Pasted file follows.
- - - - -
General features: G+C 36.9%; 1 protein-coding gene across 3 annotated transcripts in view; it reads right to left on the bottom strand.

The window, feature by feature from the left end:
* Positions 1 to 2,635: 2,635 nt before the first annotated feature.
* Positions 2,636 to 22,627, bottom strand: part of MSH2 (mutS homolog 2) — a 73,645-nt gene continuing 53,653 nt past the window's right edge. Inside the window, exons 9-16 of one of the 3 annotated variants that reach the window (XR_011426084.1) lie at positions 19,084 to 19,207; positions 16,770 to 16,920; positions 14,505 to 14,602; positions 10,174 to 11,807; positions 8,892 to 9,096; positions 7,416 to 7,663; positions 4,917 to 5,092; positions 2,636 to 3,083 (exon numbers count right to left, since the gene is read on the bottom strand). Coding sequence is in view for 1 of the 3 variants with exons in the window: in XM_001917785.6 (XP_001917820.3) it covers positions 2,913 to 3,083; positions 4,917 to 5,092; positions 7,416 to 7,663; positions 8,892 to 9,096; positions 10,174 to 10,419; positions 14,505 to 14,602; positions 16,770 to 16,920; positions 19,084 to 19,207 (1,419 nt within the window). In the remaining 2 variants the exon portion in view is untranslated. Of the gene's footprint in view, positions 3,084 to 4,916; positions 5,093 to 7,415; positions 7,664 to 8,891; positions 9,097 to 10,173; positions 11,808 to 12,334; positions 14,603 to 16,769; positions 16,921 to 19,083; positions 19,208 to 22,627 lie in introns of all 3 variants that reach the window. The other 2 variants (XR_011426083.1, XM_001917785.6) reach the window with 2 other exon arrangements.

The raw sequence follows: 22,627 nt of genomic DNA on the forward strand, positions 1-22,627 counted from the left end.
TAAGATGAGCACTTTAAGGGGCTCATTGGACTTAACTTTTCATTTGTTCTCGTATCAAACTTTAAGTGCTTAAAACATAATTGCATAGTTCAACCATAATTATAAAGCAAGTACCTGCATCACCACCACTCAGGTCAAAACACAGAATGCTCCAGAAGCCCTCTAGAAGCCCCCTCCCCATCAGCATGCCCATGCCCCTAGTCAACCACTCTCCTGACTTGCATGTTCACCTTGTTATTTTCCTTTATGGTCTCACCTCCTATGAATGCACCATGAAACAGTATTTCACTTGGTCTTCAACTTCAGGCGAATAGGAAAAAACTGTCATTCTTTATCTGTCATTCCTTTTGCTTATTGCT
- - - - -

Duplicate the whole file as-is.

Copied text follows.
General features: G+C 36.9%; 1 protein-coding gene across 3 annotated transcripts in view; it reads right to left on the bottom strand.

The window, feature by feature from the left end:
* Positions 1 to 2,635: 2,635 nt before the first annotated feature.
* Positions 2,636 to 22,627, bottom strand: part of MSH2 (mutS homolog 2) — a 73,645-nt gene continuing 53,653 nt past the window's right edge. Inside the window, exons 9-16 of one of the 3 annotated variants that reach the window (XR_011426084.1) lie at positions 19,084 to 19,207; positions 16,770 to 16,920; positions 14,505 to 14,602; positions 10,174 to 11,807; positions 8,892 to 9,096; positions 7,416 to 7,663; positions 4,917 to 5,092; positions 2,636 to 3,083 (exon numbers count right to left, since the gene is read on the bottom strand). Coding sequence is in view for 1 of the 3 variants with exons in the window: in XM_001917785.6 (XP_001917820.3) it covers positions 2,913 to 3,083; positions 4,917 to 5,092; positions 7,416 to 7,663; positions 8,892 to 9,096; positions 10,174 to 10,419; positions 14,505 to 14,602; positions 16,770 to 16,920; positions 19,084 to 19,207 (1,419 nt within the window). In the remaining 2 variants the exon portion in view is untranslated. Of the gene's footprint in view, positions 3,084 to 4,916; positions 5,093 to 7,415; positions 7,664 to 8,891; positions 9,097 to 10,173; positions 11,808 to 12,334; positions 14,603 to 16,769; positions 16,921 to 19,083; positions 19,208 to 22,627 lie in introns of all 3 variants that reach the window. The other 2 variants (XR_011426083.1, XM_001917785.6) reach the window with 2 other exon arrangements.

The raw sequence follows: 22,627 nt of genomic DNA on the forward strand, positions 1-22,627 counted from the left end.
TAAGATGAGCACTTTAAGGGGCTCATTGGACTTAACTTTTCATTTGTTCTCGTATCAAACTTTAAGTGCTTAAAACATAATTGCATAGTTCAACCATAATTATAAAGCAAGTACCTGCATCACCACCACTCAGGTCAAAACACAGAATGCTCCAGAAGCCCTCTAGAAGCCCCCTCCCCATCAGCATGCCCATGCCCCTAGTCAACCACTCTCCTGACTTGCATGTTCACCTTGTTATTTTCCTTTATGGTCTCACCTCCTATGAATGCACCATGAAACAGTATTTCACTTGGTCTTCAACTTCAGGCGAATAGGAAAAAACTGTCATTCTTTATCTGTCATTCCTTTTGCTTATTGCT